Among the problems between India and China is the border dispute, and twice last year (in April and December) Chinese troops crossed the line of control in the western (Aksai Chin) sector, offering reminders that it remains a potential source of war. For China, the Aksai Chin region (in the western sector) matters most: it connects Xinjiang and Tibet, regions in which anti-Han nationalism has been increasing. New Delhi maintainsthat China occupies 43,000 square kilometers of Indian land in the west; in the east, Chinese claims encompass 90,000 square kilometers of Arunachal Pradesh.
Beijing would likely accept a swap agreement under which India forfeits its claims in Aksai Chin in exchange for China’s doing the same in Arunachal. But given his nationalist convictions, Mr. Modi won’t go for this formula—certainly not anytime soon. There’s no reason for him to ignite a firestorm of controversy, even assuming, for argument’s sake, that he believes that some version of an east-for-west deal is the only realistic solution. Perhaps there will be some such bargain if he governs for more than one term. But India must improve its economic and military position relative to China if it is to have adequate leverage in negotiations. Modi, a shrewd bargainer, knows this.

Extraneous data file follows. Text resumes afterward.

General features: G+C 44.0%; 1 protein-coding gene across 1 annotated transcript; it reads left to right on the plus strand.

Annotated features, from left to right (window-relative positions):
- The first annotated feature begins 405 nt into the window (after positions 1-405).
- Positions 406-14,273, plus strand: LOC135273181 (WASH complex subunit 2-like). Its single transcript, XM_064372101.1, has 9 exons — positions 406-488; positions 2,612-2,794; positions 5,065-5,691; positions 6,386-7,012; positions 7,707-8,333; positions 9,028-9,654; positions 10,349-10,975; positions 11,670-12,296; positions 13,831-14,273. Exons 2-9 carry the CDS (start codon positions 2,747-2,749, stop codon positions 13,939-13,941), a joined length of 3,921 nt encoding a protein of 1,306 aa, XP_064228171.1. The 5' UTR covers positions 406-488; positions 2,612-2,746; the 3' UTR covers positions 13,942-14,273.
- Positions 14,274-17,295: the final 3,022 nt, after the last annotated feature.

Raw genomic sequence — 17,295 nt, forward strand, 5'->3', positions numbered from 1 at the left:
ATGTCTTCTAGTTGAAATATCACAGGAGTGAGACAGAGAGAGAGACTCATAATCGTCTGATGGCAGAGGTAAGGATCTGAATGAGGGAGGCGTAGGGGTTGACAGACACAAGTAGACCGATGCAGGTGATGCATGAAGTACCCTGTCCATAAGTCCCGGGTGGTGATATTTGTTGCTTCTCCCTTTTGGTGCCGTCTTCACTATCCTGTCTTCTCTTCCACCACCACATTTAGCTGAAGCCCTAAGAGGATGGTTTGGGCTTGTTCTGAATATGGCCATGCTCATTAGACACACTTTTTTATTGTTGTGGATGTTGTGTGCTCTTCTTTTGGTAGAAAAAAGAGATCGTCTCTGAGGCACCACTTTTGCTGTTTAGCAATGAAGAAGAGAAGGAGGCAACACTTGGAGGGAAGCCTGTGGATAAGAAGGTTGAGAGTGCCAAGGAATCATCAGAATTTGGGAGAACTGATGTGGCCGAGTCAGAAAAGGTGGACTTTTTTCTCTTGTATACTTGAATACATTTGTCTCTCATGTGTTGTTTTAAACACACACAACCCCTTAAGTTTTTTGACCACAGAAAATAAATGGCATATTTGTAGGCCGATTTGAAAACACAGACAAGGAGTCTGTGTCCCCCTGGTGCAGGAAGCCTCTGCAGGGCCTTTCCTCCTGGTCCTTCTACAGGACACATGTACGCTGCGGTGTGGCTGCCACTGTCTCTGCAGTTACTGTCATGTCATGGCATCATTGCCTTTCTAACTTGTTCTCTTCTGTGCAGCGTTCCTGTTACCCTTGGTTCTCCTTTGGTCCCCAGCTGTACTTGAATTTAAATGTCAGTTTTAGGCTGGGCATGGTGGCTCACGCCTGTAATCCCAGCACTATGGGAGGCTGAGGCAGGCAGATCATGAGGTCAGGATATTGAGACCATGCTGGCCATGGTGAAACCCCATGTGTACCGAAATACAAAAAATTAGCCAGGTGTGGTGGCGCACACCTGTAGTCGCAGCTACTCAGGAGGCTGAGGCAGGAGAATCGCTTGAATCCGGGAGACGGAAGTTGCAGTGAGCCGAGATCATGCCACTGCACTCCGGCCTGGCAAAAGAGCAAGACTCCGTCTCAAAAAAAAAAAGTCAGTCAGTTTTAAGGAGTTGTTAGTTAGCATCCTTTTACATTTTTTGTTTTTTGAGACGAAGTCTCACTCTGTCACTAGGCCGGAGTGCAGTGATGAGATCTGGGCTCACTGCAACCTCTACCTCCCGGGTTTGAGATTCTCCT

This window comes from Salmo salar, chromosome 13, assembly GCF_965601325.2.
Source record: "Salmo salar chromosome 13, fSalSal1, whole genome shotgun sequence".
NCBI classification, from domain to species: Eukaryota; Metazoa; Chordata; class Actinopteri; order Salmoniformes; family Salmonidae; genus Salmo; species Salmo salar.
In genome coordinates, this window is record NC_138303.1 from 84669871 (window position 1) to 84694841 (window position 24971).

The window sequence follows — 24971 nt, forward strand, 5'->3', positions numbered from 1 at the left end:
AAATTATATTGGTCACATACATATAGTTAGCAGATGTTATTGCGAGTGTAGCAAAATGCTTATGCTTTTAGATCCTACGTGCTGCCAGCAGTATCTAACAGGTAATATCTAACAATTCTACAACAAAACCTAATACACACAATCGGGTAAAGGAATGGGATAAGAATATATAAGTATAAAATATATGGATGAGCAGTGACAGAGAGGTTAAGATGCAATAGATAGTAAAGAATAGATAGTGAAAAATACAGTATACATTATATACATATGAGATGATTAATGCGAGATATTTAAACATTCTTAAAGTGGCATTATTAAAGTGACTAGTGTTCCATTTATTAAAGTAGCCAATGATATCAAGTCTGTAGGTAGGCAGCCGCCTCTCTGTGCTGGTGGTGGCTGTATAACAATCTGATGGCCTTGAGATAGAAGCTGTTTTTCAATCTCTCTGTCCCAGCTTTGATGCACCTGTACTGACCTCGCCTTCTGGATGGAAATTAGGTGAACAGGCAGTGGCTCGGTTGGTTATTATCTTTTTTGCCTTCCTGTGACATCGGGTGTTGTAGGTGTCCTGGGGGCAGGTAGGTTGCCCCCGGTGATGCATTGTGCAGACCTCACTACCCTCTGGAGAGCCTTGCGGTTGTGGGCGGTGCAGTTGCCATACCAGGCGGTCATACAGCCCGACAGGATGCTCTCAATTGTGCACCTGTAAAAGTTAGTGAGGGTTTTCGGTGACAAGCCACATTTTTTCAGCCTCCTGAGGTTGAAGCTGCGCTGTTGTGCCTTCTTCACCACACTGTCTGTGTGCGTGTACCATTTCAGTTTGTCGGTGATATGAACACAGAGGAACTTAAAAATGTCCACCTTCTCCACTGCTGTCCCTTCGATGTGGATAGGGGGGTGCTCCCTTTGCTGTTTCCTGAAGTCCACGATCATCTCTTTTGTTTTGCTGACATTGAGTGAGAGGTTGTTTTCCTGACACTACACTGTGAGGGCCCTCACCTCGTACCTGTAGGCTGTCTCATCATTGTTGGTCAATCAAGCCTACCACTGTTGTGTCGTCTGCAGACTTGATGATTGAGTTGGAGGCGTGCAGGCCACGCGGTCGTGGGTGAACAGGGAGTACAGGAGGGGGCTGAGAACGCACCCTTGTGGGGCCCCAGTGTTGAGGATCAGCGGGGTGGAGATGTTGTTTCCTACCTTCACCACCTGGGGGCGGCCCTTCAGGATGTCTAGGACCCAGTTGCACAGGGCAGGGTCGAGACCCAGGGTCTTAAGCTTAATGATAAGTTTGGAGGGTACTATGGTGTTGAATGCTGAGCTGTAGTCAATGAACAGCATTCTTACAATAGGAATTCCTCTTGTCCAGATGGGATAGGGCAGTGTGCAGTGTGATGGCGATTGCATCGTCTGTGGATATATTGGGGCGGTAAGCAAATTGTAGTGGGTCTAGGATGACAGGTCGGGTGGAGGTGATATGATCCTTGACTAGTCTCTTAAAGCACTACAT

The upshot is that Modi’s strategy toward China will likely consist of the following elements:
First, attacking the main impediments to sustaining the double-digit economic growth China has enjoyed for many of the last thirty-five years. Modi will seek to expand economic ties with Japan, Europe, South Korea and the United States. But don’t rule out China. Modi has been open about his admiration for its economic success. When serving as Gujarat state’s Chief Minister (2001-2014), he visited China four times, and courted Chinese investment—and, by creating a business-friendly setting, attracted more of it than did any other Indian state.
Moreover, aside from its importance as a trade partner, China has invited India to join its Maritime Silk Road initiative (initially aimed at the ASEAN states) and touted the Bangladesh-China-India-Myanmar economic corridor. But it’s one thing to be a chief minister and another altogether to be the prime minister. It remains to be seen whether Modi, now that he is the latter, will spurn these ventures, or even limit trade and investment ties with China, to avoid the possible strategic downsides.